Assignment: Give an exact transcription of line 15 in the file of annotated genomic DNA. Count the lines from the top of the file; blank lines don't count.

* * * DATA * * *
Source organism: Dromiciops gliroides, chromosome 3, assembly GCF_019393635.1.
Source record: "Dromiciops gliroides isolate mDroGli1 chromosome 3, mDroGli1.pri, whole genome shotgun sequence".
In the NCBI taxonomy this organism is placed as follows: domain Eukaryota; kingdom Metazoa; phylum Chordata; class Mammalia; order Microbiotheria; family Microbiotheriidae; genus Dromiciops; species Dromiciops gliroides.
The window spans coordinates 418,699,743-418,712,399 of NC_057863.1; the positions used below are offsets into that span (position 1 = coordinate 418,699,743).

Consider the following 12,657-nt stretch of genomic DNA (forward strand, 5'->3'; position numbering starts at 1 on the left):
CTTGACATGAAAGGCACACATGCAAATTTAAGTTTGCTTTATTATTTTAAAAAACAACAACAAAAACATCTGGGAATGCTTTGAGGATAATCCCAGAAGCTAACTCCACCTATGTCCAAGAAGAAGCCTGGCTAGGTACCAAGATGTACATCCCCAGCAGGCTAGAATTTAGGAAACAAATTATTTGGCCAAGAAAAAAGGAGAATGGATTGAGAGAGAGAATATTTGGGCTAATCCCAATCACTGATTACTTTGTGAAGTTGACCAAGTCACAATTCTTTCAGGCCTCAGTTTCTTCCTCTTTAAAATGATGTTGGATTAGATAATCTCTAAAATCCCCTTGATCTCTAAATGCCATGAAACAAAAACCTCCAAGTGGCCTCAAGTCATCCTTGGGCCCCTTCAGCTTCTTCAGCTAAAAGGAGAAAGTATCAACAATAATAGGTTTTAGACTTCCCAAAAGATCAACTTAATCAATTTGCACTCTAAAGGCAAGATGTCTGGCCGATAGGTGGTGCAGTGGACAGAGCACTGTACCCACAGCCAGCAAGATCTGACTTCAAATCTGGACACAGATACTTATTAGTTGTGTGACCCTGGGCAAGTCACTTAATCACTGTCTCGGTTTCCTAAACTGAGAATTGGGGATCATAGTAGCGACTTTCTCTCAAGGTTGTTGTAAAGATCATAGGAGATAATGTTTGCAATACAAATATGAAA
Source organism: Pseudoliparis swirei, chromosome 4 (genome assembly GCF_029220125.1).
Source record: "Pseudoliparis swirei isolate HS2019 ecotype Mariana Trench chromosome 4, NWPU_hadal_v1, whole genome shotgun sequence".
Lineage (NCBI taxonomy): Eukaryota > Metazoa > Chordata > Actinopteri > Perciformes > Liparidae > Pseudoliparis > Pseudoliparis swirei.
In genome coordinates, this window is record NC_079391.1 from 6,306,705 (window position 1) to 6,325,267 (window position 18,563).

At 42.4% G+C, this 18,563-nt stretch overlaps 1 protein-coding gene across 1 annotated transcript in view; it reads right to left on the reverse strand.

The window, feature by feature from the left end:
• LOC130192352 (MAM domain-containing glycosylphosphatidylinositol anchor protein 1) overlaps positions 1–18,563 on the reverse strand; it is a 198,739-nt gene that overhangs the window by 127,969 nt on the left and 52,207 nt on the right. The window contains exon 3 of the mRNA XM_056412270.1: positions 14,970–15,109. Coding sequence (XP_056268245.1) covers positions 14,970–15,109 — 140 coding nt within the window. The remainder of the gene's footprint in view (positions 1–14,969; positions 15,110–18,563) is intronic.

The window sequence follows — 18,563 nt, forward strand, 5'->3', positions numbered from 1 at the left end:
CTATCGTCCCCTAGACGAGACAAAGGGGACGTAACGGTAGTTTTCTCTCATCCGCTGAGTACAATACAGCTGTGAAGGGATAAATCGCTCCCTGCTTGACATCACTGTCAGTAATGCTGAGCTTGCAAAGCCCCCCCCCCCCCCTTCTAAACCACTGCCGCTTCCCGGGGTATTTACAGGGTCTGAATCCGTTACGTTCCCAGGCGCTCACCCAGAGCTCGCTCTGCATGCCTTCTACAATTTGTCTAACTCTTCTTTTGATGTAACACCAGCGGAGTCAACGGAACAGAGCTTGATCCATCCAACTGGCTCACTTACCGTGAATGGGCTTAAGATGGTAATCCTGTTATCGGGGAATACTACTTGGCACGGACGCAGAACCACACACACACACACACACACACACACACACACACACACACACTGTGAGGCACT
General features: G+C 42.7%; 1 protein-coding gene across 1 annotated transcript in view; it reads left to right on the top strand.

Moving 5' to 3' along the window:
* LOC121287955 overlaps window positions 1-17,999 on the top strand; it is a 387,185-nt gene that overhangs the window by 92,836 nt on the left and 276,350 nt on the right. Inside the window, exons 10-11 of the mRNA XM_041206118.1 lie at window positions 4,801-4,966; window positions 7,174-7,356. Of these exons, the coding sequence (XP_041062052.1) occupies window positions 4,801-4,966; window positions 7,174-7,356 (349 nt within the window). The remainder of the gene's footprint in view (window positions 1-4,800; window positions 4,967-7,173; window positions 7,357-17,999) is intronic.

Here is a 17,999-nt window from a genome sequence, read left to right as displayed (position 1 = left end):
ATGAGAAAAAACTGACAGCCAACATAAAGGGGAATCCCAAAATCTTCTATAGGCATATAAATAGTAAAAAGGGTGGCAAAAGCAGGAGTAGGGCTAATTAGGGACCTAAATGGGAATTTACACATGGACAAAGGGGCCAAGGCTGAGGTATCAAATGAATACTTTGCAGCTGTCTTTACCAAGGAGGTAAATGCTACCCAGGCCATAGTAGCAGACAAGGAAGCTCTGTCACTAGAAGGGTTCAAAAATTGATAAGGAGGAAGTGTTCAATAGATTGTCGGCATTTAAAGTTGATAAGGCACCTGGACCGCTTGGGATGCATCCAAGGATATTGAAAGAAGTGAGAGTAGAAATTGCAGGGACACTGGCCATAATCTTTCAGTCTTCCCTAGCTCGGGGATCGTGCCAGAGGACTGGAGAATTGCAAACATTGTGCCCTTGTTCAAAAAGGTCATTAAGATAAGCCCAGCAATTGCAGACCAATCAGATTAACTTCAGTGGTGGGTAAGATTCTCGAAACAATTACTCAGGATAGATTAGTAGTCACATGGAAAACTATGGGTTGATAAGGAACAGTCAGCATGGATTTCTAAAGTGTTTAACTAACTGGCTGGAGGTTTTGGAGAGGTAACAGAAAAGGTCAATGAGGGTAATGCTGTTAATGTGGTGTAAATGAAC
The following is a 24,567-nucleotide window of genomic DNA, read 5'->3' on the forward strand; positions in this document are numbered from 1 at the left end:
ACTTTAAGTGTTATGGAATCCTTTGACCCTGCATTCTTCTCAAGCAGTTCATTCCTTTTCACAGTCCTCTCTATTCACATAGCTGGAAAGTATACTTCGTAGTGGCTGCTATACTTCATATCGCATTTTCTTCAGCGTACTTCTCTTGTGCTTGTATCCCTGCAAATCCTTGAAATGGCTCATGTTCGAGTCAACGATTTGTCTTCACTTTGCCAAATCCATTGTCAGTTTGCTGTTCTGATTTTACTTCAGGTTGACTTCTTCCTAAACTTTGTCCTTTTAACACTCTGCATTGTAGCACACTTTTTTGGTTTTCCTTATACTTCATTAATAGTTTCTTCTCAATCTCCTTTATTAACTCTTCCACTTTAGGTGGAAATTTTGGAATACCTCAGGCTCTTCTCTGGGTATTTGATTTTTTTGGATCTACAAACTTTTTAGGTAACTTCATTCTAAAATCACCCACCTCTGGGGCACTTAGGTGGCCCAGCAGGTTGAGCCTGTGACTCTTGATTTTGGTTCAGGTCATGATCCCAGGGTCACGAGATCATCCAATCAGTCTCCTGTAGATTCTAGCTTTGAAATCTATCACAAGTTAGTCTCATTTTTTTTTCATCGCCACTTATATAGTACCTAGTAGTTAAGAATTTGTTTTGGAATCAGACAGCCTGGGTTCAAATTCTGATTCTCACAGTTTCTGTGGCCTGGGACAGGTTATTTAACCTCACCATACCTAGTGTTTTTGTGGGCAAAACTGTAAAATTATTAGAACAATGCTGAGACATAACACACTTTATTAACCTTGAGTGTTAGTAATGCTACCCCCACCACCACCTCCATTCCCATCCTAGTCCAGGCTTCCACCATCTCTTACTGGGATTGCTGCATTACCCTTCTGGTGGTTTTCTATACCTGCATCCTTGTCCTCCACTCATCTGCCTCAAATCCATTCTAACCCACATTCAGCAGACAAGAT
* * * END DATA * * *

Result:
CTATCGTCCCCTAGACGAGACAAAGGGGACGTAACGGTAGTTTTCTCTCATCCGCTGAGTACAATACAGCTGTGAAGGGATAAATCGCTCCCTGCTTGACATCACTGTCAGTAATGCTGAGCTTGCAAAGCCCCCCCCCCCCCCTTCTAAACCACTGCCGCTTCCCGGGGTATTTACAGGGTCTGAATCCGTTACGTTCCCAGGCGCTCACCCAGAGCTCGCTCTGCATGCCTTCTACAATTTGTCTAACTCTTCTTTTGATGTAACACCAGCGGAGTCAACGGAACAGAGCTTGATCCATCCAACTGGCTCACTTACCGTGAATGGGCTTAAGATGGTAATCCTGTTATCGGGGAATACTACTTGGCACGGACGCAGAACCACACACACACACACACACACACACACACACACACACACACACTGTGAGGCACT